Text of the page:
What is Dehydration?

Drink Water!!Dehydration is when the amount of fluid your body is losing is more than the amount of fluid your body is absorbing.

When your normal body fluid levels drop, it affects the balance of minerals (sugar and salts) in your body, meaning your body struggles to function properly.

Water is very important to us as it makes up over two-thirds of a healthy human body. It helps flush out toxins and waste, helps to keep skin healthy, aids digestion and without it, our eyes and joints wouldn't get lubricated.

There are two different types of dehydration, Hypernatraemic and Isotonic.

'Hypernatraemic' means high quantities of salt are in the blood and this form of dehydration is more common in babies and children. Watery diarrhoea and excessive vomiting in children shows that a child is losing more water than salt.

Isotonic Dehydration is generally caused by diarrhoea. It is caused when the amount of salt and water your body is losing is equal to the amount of salt and water surrounding your cells.

What Causes Dehydration?

Dehydration can be caused by many things such as:-

  • Illness - gastroenteritis is where you suffer from constant vomiting and diarrhoea.
  • Sweating - Excessive exercise or sweating due to fever, work or hot conditions.
  • Alcohol - Alcohol is a diuretic so it makes you urinate more, leading to dehydration. The headache you get with a 'hangover' indicates that your body is dehydrated.
  • Diabetes - Having diabetes means you have high levels of glucose in your bloodstream. This means you are at risk of dehydration because your kidneys try to remove the glucose, by making more urine, meaning you urinate more, putting you at risk of becoming dehydrated.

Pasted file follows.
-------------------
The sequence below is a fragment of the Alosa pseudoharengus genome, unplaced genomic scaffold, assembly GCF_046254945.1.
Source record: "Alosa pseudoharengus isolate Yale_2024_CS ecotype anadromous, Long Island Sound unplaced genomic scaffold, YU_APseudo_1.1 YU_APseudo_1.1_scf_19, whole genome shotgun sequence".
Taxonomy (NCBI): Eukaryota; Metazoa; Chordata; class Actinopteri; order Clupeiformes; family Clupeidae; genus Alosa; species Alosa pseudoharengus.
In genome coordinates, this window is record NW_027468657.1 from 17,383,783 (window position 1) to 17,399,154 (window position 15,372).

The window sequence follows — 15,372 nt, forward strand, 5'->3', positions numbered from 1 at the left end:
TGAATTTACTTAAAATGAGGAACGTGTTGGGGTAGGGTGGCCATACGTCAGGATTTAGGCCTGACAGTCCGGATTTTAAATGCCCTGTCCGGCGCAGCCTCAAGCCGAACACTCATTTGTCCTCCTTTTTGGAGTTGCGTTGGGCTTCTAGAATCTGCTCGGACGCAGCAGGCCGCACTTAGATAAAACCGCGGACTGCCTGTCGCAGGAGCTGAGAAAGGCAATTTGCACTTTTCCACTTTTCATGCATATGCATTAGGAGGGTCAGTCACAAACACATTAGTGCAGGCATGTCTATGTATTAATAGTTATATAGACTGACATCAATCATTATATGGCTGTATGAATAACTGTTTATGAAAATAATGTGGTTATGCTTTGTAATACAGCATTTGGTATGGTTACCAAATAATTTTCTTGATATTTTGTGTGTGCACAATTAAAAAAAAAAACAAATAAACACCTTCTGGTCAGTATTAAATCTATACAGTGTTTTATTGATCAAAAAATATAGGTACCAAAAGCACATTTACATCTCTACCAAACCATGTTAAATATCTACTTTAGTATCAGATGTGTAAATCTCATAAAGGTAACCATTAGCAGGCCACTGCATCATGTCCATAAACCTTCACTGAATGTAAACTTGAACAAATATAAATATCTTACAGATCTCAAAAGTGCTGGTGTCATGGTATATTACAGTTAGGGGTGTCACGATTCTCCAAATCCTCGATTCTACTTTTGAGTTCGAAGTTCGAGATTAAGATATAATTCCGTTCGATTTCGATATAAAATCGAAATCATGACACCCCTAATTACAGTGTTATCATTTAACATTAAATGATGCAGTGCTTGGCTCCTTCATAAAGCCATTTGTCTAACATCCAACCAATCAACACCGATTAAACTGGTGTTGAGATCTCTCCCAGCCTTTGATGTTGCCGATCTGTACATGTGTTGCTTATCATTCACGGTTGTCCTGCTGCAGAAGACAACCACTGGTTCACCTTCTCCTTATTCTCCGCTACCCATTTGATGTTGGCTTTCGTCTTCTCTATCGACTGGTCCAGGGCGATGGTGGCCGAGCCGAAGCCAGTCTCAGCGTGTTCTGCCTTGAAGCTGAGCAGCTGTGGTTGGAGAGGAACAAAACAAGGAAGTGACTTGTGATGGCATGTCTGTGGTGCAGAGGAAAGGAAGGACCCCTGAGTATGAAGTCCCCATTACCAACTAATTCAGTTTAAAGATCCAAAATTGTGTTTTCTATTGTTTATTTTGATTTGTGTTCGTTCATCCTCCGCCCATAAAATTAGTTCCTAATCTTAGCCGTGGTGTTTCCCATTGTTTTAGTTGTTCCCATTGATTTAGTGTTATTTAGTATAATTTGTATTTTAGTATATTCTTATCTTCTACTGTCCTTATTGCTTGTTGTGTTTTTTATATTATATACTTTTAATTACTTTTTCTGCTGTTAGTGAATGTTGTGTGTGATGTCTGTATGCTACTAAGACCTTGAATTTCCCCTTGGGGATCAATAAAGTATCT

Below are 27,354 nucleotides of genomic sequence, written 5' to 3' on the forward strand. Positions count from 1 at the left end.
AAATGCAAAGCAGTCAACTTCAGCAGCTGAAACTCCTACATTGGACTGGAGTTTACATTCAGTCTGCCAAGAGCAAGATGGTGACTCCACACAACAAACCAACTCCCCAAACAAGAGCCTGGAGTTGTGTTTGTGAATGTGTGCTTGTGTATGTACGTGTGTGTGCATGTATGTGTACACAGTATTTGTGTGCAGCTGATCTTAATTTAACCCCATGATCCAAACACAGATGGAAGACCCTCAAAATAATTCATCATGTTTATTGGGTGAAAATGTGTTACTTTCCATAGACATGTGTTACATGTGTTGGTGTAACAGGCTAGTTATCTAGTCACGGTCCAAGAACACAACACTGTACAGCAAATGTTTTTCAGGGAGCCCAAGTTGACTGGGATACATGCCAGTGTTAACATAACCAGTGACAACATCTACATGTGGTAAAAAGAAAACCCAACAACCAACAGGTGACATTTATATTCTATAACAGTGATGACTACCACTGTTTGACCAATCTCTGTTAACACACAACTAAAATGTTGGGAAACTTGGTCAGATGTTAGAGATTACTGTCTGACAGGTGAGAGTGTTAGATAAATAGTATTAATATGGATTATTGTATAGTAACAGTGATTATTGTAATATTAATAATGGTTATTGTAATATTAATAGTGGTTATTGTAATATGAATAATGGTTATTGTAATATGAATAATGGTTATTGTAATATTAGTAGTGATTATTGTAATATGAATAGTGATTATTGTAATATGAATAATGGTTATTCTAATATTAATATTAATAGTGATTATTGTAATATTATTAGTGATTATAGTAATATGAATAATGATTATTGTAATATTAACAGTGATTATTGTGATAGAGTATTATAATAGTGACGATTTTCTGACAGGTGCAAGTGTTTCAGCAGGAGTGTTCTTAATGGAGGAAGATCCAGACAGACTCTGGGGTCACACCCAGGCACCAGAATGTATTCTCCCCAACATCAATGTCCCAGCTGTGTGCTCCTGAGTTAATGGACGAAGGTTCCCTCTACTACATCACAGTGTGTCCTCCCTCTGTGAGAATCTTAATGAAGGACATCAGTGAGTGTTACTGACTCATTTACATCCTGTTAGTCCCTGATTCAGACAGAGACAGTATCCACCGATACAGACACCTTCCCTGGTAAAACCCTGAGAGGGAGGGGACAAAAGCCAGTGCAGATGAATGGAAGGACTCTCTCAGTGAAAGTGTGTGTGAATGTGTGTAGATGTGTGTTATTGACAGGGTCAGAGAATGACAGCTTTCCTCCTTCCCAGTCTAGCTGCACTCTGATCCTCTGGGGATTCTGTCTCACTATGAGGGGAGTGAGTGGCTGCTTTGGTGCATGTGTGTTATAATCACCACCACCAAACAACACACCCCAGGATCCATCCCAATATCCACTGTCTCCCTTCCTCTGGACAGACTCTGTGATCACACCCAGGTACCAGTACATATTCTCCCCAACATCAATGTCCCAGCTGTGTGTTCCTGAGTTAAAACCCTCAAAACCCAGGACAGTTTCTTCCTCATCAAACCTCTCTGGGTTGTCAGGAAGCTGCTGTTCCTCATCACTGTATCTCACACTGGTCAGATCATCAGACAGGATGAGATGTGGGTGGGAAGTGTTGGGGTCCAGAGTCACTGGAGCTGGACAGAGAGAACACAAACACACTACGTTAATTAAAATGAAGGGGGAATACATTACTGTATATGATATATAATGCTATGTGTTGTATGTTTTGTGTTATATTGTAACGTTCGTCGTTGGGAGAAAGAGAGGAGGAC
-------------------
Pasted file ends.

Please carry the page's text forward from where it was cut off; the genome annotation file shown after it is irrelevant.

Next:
What is the Recommended Daily Fluid Intake?

Many studies have been done over many years to try and establish how much fluid the human body needs to avoid dehydration. It has been said that adults should realistically drink 6-8 glasses of water per day but this rather depends on many factors, such as age, amount of physical activity taken and climate. So obviously every person requires a different amount.

A good rule of thumb is to make sure you drink enough liquid to make sure you are never thirsty for long periods of time and of course it is very important to increase your intake during exercise or in hot weather.

What are the Symptoms of Dehydration?

Dehydration can be described as mild, moderate or severe. It all depends on the amount of body weight lost through fluids.

Mild to Moderate Dehydration

Thirst is the first sign of dehydration but there are other symptoms to look out for such as:-

  • Headaches
  • Light headedness or dizziness
  • Dry mouth, lips or eyes
  • Tiredness
  • Dark yellow urine
  • Going to the toilet less than three times a day and passing only a small amount of urine.

You can normally reverse mild to moderate dehydration by drinking more fluids and although it can cause you to feel a bit weak and lethargic, you shouldn't need to see a doctor.